• In 20 CRC patients with synchronous liver metastasis, who underwent post-operative 5-FU chemotherapy through the hepatic artery, the mean survival time (29 months) of 9 patients with high DPD was not significantly different from that of 11 patients with low DPD (18 months, p = 0.3412).
  • Moreover, the DPD activity of primary CRC may not be a good indicator of the 5-FU chemosensitivity of synchronous liver metastasis.
  • [MeSH-major] Carcinoma, Hepatocellular / enzymology. Cholangiocarcinoma / enzymology. Colorectal Neoplasms / enzymology. Liver / enzymology. Liver Neoplasms / enzymology. Oxidoreductases / metabolism
  • [MeSH-minor] Antimetabolites, Antineoplastic / therapeutic use. Dihydrouracil Dehydrogenase (NADP). Enzyme-Linked Immunosorbent Assay. Fluorouracil / therapeutic use. Humans. Neoplasm Staging. Survival Rate

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  • (PMID = 11295091.001).
  • [ISSN] 1021-335X
  • [Journal-full-title] Oncology reports
  • [ISO-abbreviation] Oncol. Rep.
  • [Language] eng
  • [Publication-type] Comparative Study; Journal Article
  • [Publication-country] Greece
  • [Chemical-registry-number] 0 / Antimetabolites, Antineoplastic; EC 1.- / Oxidoreductases; EC 1.3.1.2 / Dihydrouracil Dehydrogenase (NADP); U3P01618RT / Fluorouracil
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25. Bhagat V, Javle M, Yu J, Agrawal A, Gibbs JF, Kuvshinoff B, Nava E, Iyer R: Combined hepatocholangiocarcinoma: case-series and review of literature. Int J Gastrointest Cancer; 2006;37(1):27-34
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  • [Title] Combined hepatocholangiocarcinoma: case-series and review of literature.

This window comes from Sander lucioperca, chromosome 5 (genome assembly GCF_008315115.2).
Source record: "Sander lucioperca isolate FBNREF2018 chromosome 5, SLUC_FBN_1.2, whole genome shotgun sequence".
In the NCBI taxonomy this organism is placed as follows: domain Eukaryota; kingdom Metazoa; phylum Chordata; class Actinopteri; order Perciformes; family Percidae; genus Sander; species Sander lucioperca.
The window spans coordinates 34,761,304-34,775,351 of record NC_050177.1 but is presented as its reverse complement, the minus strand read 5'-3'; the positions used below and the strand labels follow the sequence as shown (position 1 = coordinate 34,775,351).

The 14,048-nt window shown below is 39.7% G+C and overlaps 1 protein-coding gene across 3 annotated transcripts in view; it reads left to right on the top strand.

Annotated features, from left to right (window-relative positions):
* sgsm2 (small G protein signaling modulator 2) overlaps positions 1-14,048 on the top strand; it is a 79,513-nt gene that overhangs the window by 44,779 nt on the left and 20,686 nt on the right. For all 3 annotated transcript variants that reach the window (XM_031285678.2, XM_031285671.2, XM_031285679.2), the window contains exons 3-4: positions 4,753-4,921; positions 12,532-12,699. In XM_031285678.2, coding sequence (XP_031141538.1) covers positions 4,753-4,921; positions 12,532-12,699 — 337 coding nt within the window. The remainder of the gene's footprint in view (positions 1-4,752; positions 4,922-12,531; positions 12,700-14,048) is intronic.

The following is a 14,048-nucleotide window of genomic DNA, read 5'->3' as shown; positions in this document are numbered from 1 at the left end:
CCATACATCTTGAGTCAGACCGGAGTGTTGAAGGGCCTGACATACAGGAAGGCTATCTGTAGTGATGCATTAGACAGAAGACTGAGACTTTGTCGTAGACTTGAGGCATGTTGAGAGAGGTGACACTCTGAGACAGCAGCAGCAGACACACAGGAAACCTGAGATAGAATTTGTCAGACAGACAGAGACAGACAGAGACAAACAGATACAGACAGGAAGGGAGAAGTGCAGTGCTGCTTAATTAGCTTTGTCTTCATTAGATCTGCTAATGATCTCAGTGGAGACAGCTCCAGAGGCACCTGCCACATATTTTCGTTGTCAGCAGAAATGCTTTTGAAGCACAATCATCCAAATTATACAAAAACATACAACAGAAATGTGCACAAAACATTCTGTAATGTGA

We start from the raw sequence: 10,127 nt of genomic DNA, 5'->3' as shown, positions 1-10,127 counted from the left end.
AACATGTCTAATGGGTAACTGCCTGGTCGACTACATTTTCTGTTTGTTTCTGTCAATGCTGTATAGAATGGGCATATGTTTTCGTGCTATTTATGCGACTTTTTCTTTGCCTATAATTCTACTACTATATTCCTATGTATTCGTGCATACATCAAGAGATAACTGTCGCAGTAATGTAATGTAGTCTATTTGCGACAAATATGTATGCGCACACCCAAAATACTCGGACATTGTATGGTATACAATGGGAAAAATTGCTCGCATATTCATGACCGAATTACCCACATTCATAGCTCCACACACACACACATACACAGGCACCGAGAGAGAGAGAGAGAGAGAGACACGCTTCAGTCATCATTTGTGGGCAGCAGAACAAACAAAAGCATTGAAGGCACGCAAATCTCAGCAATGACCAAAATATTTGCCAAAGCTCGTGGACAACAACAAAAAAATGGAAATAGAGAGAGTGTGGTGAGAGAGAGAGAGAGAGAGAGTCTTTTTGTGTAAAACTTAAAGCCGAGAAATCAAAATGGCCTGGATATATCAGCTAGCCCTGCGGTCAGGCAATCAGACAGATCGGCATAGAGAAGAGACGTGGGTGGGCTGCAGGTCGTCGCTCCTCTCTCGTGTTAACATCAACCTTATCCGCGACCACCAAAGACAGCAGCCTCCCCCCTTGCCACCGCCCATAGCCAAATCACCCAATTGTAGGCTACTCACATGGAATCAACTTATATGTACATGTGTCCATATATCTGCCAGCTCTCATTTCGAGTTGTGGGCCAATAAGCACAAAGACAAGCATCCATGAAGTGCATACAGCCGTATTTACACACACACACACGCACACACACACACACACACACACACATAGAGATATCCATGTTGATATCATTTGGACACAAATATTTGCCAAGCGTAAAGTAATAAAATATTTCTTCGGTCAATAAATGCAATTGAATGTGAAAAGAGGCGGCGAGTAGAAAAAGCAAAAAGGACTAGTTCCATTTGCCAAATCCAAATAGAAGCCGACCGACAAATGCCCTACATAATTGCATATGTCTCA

• BACKGROUND AND AIM: Combined hepatocholangiocarcinoma (CHCC) is an infrequent primary hepatic malignancy with no clearly defined diagnostic criteria, poorly studied natural history, and no guidelines regarding therapy.
  • Eight cases were identified; histological and immunohistochemical criteria used for diagnosis were defined.
  • Abdominal pain (n = 6), hepatomegaly (n = 4), and elevated CA 19-9 >40 U/mL (n = 4/5) were frequent.
  • Median overall survival was significantly higher in patients who underwent potentially curative resection (23 mo, range 4-48+) compared with patients who underwent non-surgical therapies such as transcatheter arterial chemoembolization and chemotherapy (2 mo, range 1-8) (p = 0.0357, one-sided exact log-rank test).
  • Surgical resection and early stage at diagnosis predict longer survival.
  • [MeSH-major] Carcinoma, Hepatocellular / complications. Cholangiocarcinoma / complications. Liver Neoplasms / complications
  • [MeSH-minor] Aged. Aged, 80 and over. CA-19-9 Antigen / blood. Cholelithiasis / epidemiology. Female. Hepatitis B, Chronic / epidemiology. Humans. Male. Middle Aged. Retrospective Studies. Risk Factors

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  • (PMID = 17290078.001).
  • [ISSN] 1537-3649
  • [Journal-full-title] International journal of gastrointestinal cancer
  • [ISO-abbreviation] Int J Gastrointest Cancer
  • [Language] eng
  • [Publication-type] Journal Article; Review
  • [Publication-country] United States
  • [Chemical-registry-number] 0 / CA-19-9 Antigen
  • [Number-of-references] 37
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26. Han S, Wang H, Xu L: [Diagnosis and surgical treatment of peripheral intrahepatic cholangiocarcinoma]. Zhonghua Wai Ke Za Zhi; 2001 Aug;39(8):590-2
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  • [Title] [Diagnosis and surgical treatment of peripheral intrahepatic cholangiocarcinoma].